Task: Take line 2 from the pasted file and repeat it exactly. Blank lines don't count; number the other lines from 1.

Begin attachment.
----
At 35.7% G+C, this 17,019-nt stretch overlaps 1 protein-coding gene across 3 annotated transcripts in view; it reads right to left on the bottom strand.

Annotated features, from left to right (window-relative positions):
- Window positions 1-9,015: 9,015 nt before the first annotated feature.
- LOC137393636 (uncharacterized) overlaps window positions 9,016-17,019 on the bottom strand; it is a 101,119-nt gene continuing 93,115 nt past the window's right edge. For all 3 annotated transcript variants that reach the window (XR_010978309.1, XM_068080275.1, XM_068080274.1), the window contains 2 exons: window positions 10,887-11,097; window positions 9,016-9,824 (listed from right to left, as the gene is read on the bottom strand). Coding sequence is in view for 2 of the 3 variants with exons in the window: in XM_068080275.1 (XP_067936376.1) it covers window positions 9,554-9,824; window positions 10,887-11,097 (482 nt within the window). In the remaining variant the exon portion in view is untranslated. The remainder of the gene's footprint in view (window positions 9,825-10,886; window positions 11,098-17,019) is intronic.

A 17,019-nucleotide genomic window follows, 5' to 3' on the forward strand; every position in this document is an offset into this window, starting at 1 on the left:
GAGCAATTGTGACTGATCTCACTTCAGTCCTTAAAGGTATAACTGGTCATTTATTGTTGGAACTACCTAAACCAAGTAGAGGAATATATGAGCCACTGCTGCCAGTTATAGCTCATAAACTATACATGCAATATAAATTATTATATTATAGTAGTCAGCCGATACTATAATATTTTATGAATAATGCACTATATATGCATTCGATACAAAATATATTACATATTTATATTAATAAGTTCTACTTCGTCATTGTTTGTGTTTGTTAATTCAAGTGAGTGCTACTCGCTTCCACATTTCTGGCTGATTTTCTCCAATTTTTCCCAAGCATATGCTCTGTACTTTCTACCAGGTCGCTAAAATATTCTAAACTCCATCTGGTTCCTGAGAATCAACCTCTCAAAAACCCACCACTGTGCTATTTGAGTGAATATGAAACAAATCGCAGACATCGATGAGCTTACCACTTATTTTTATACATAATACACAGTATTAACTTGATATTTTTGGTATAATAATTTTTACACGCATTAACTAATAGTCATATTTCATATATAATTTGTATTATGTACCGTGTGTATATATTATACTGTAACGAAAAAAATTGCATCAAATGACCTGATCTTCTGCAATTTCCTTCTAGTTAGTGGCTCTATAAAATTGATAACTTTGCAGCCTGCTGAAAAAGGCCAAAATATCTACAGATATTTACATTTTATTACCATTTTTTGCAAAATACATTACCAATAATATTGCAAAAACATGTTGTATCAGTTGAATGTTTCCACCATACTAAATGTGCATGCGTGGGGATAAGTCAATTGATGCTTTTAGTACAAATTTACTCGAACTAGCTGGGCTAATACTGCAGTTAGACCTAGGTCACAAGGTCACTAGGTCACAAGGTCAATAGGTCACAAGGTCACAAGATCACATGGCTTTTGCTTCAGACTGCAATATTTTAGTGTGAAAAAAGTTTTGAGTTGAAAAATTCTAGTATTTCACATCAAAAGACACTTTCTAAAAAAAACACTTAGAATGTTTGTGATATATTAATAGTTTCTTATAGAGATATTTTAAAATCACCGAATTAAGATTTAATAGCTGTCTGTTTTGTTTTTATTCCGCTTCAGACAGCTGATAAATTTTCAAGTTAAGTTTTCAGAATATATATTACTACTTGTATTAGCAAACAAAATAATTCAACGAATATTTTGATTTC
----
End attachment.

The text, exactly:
Annotated features, from left to right (window-relative positions):